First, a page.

For example:

rsync -rPz ./home/myfiles

Will transfer files in “partial” mode from ./home/myfiles/ in the local machine to the remote ./myproject directory. Additionally, compression will be used to reduce the size of data portions of the transfer.

SSH file transfer protocol (sftp)

The other method to transfer data between the local machine and a cluster is SSH file transfer protocol or sftp. The great advantage of this way is tab completion in both local and remote that makes finding origins and destinations much easier. We can connect to a cluster through sftp very similar to ssh by running sftp username@server.

We can also use most of the Bash commands when using sftp and at the same time access to both cluster and local computer. Usually we can apply the bash commands in the local system by adding l to the beginning of the commands. For example:

pwd # print working directory on the cluster
lpwd # print working directtory on the local computer
cd # chnage directory on the cluster
lcd # change directtory on the local computer

Use put to upload and get to download a file.


To get data from web, also, we can use wget command to download files on the cluster.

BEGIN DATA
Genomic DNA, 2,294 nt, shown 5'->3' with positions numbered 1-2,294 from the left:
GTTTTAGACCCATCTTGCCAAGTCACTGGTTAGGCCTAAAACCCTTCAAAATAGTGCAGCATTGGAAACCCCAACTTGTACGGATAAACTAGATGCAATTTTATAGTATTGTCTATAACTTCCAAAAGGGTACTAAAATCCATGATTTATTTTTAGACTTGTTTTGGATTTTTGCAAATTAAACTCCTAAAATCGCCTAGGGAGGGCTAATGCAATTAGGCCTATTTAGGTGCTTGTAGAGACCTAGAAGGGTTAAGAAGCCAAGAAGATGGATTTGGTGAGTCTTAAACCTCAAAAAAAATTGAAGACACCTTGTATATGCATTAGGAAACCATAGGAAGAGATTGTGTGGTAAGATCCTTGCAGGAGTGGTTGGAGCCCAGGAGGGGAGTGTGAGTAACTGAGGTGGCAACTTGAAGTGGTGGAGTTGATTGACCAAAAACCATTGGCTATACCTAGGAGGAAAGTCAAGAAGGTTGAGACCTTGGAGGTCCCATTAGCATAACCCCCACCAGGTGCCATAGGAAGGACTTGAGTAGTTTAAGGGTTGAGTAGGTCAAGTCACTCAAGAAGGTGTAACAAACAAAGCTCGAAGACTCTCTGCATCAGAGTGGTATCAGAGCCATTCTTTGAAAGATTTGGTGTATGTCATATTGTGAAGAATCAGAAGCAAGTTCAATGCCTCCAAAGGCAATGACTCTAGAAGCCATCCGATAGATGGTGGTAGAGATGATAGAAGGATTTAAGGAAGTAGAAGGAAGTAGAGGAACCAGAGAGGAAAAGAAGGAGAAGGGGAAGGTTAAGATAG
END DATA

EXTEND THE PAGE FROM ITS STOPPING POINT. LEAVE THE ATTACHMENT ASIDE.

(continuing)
Software installation

When we login to a cluster, as a user we only have permission to change user level files (home directory cd ~ and higher). So, in this case, we never be able to install/update software that are located in the root directory (cd /). Note that we can find the location of software by module show <software-name> command.

As a cluster user, we have several ways to build our own system and install and update our required software:

  1. Python: If we only need several Python packages probably the easiest way is making a virtual environment by venv module in Python3. After that we will be able to use pip package manager to install packages.

  2. Miniconda: It let us install many software including Python, R and their packages. We can try module load anaconda3 to load the module and then use conda to create a virtual environment and install software and packages. Note that if the cluster does not include miniconda3, then you may use the third option to install it first. Review Virtual environments in Python to learn more.

  3. Spack: it gives more variety of software and packages to install (see here). To use Spack, we need to install it on a local directory (which is cd ~ and above) and then use spack to install and load packages. Note that this way might take more time to install Spack and required modules, so, first make sure the second option could not install your requirements. Review Install software with Spack to learn more.

  4. Manually: Still there are many software that are not available through Conda or Spack. We should follow the software instruction to install them. Make sure to review README or INSTALL file (if exist) and check configure options, ./configure --help, in the installation directory. Since, we are not using root directory, make sure to use the right directory that all the dependencies already installed (i.e ./configure --prefix=${PWD}). This method could be the hardest way, so, first make sure Conda and Spack could not help you. Note that software names might be slightly different in Conda or Spack, so have a look on all names that are close.